While global supply chains have been severely affected by the limited flow of goods, Europe and the US are bracing for a massive agricultural hit as labour shortages loom as a result of strict travel restrictions. In Southeast Asia, major palm oil producers have closed operations for fear of transmission among workers. As countries respond to disruptions in food production and supplies, there has been a move to stockpile domestic produce. Vietnam, the world’s third-largest exporter of rice, and Kazakhstan, the ninth-largest exporter of wheat, have both suspended all exports of food grains in order to shore up their stocks. According to the World Bank, such measures between 2006 and 2008 led to a 45% increase in rice prices and a 30% increase in wheat prices.
But it’s not just the pandemic that’s negatively affecting food security around the world. In Africa, the Middle East and South Asia, locust invasions that date back to 2018 are devastating crops and threatening food security. The invasion of biblical proportions could affect the food security of over 20 million people and is threatening a famine in parts of Africa with rising food prices. The current health crisis is likely to make the locust invasion worse as supplies of vital pesticides get hit and governments struggle to cobble up finances to fire-fight on two fronts simultaneously.
Current global supply chains, especially those of food, are complicated networks of myriad links. Disruption in even one could bring the entire system to a halt. A new study published this fortnight shows how prolonged climate disruptions in one region of the world could see a large-scale collapse of the global food order and subsequent sky-rocketting of prices. This vulnerability is a feature of our current civilisational lock-in in which stresses on one front increase pressures on other fronts such as supplies of oil and water, and large-scale cooperation across the world without which the system could not exist. The COVID pandemic, linked to biodiversity and habitat loss, and the locust invasion, linked to weather disturbances in the Arabian Peninsula in 2018, give us a primer of the kind of disruptions climate change holds in store for our economic system.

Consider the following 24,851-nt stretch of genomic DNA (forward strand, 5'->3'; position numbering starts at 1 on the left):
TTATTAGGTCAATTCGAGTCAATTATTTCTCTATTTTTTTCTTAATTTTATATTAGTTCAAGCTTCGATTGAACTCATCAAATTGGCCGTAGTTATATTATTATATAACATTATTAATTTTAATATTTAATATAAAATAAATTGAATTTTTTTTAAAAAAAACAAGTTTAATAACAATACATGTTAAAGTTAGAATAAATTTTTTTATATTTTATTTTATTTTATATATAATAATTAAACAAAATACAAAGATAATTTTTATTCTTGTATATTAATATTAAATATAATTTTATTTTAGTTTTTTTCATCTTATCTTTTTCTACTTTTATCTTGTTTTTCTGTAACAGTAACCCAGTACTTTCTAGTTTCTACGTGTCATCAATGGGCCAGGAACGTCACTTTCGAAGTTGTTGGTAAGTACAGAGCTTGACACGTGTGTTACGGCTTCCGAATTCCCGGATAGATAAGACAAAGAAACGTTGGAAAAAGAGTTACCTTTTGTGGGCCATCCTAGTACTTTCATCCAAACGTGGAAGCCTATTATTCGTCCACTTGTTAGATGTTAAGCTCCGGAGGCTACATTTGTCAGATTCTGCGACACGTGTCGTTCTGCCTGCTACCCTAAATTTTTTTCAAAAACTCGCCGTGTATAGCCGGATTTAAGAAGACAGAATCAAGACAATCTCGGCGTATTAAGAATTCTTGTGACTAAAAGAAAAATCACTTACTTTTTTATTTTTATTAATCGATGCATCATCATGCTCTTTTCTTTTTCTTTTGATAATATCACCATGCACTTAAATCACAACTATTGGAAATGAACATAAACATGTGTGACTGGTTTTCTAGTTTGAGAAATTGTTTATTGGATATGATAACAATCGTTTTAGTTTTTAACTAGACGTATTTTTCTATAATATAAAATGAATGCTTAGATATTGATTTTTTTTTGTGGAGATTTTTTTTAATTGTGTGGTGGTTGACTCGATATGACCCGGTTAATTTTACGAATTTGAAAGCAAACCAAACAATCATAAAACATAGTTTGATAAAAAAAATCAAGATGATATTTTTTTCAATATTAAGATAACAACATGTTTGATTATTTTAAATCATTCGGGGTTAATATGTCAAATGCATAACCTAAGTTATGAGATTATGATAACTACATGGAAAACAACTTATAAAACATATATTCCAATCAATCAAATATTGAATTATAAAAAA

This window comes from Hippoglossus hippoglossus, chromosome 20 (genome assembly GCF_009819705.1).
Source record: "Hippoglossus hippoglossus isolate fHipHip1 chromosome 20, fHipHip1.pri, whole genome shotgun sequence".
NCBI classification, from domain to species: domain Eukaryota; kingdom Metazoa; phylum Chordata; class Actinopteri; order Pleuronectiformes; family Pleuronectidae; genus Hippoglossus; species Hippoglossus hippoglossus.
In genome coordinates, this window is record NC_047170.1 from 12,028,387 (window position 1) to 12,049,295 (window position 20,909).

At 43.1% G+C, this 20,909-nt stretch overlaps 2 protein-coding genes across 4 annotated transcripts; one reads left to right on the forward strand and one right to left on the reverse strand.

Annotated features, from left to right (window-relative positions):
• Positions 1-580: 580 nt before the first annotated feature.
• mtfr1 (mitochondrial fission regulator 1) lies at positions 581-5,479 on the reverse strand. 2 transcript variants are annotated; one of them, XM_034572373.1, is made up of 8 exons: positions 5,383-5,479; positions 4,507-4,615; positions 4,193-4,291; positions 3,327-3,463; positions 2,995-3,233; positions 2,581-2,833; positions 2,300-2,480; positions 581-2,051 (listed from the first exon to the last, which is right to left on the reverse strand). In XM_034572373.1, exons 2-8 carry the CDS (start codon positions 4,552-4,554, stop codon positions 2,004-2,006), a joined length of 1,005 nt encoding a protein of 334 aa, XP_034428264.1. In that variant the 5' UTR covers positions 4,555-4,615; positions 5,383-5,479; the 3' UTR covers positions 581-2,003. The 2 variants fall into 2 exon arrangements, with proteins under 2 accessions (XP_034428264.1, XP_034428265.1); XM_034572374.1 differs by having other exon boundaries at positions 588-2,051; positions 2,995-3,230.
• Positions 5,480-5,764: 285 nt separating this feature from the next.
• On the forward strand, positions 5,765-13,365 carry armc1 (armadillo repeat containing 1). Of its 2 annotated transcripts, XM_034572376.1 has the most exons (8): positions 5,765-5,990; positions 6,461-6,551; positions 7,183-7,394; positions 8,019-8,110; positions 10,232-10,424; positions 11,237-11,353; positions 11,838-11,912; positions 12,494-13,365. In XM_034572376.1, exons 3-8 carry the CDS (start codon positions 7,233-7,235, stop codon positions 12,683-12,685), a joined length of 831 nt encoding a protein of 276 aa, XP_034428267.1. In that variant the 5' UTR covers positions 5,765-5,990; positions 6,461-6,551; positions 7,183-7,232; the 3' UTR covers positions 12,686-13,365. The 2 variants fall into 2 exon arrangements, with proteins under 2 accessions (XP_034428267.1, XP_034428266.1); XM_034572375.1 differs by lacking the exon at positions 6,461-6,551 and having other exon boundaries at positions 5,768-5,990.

The impacts of climate and environmental change on society and economy are likely to be non-linear with a series of tipping points that multiply individual impacts several fold. While mitigating technologies such as renewable energy, electric mobility and emission reducing interventions in industry have been central thus far to climate action, the need to increase adaptive capacity and resilience in networks have by and large gone under the radar. The current shocks to global food supply should be a timely reminder for governments to refocus efforts towards adaptation, not only in production but also in logistics and storage, which must start with the strengthening of local, regional and domestic supply chains in order to culminate in robust food sovereignty and security that goes beyond merely record volumes of food grains in buffer stocks. Unfortunately, this would also require a comprehensive rethink of current global economic structures. The preservation of societal and civilisational order might well depend on it, but whether governments are brave enough to confront this challenge, only time will tell.